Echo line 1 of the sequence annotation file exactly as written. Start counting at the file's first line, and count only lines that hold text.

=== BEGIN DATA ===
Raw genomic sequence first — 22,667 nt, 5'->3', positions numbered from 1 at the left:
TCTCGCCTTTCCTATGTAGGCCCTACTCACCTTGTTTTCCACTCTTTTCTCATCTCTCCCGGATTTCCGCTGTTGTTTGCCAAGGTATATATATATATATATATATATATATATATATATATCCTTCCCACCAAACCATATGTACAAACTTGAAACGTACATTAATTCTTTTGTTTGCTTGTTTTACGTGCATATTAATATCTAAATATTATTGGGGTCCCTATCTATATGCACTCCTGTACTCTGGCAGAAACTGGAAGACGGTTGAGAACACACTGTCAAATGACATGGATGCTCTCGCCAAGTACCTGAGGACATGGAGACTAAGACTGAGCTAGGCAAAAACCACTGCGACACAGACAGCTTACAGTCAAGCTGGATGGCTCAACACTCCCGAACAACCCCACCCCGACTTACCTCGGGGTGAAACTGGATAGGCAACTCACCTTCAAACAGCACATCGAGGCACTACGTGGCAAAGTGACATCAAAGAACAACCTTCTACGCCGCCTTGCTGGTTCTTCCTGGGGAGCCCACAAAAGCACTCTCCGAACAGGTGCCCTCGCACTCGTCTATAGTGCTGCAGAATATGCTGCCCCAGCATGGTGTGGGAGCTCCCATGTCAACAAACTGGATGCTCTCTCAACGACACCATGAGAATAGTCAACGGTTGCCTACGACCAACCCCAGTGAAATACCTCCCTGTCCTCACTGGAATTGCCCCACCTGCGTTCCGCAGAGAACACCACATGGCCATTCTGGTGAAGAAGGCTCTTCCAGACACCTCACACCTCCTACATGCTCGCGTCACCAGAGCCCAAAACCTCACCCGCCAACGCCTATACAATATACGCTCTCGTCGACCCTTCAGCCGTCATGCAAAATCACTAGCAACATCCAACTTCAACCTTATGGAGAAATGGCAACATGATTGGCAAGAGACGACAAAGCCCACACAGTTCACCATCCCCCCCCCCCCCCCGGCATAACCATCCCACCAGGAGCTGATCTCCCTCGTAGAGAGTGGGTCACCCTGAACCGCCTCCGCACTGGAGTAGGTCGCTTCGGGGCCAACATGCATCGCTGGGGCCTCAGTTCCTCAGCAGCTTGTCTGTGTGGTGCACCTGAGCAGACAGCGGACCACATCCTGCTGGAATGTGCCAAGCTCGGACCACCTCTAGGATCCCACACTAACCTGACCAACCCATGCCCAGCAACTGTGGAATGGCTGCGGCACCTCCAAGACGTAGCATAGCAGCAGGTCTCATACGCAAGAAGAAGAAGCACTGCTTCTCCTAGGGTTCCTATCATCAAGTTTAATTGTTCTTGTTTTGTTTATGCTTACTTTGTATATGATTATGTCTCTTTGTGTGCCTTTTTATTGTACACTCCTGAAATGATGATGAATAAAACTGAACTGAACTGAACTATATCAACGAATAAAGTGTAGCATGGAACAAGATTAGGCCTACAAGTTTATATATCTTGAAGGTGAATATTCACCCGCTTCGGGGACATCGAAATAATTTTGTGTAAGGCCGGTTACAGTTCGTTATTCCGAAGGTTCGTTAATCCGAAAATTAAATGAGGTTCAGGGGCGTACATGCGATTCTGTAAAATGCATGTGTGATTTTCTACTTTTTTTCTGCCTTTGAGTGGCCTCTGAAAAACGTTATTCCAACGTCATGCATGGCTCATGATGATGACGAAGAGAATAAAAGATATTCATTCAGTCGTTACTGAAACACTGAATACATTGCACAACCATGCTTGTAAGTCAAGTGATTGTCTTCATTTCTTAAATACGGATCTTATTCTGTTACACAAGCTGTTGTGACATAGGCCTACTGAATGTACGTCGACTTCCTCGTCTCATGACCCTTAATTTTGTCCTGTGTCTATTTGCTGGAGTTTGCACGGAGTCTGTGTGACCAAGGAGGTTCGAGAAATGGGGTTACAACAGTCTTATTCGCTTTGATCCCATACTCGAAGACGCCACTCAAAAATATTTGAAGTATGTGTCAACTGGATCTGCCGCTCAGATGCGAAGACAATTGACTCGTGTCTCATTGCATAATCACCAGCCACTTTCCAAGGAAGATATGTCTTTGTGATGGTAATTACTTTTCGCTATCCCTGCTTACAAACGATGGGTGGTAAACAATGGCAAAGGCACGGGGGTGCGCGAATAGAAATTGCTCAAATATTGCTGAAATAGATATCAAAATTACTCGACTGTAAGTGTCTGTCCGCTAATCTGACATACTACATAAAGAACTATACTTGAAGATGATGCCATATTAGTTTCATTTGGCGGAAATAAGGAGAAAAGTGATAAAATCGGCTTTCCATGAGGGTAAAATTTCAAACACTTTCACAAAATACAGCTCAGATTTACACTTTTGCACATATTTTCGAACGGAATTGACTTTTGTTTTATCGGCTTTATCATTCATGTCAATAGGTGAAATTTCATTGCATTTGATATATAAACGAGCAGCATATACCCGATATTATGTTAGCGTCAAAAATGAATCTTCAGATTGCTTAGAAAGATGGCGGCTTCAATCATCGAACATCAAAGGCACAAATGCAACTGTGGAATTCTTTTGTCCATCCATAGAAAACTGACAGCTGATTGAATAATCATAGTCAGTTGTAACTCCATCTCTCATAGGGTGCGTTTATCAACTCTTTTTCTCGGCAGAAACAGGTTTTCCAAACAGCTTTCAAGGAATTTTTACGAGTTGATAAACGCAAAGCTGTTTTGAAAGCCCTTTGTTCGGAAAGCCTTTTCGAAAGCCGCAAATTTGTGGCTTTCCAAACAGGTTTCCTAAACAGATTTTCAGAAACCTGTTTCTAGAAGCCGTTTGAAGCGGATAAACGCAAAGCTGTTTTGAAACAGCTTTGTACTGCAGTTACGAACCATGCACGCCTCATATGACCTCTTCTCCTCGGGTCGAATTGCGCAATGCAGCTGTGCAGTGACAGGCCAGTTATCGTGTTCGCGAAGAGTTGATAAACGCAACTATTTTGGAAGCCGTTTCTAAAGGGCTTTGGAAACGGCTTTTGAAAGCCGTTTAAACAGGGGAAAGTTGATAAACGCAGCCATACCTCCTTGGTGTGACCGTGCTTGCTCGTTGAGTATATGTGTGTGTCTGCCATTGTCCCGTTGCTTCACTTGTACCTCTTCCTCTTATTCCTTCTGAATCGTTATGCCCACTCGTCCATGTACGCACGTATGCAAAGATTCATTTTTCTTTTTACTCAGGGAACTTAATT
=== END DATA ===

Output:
Raw genomic sequence first — 22,667 nt, 5'->3', positions numbered from 1 at the left: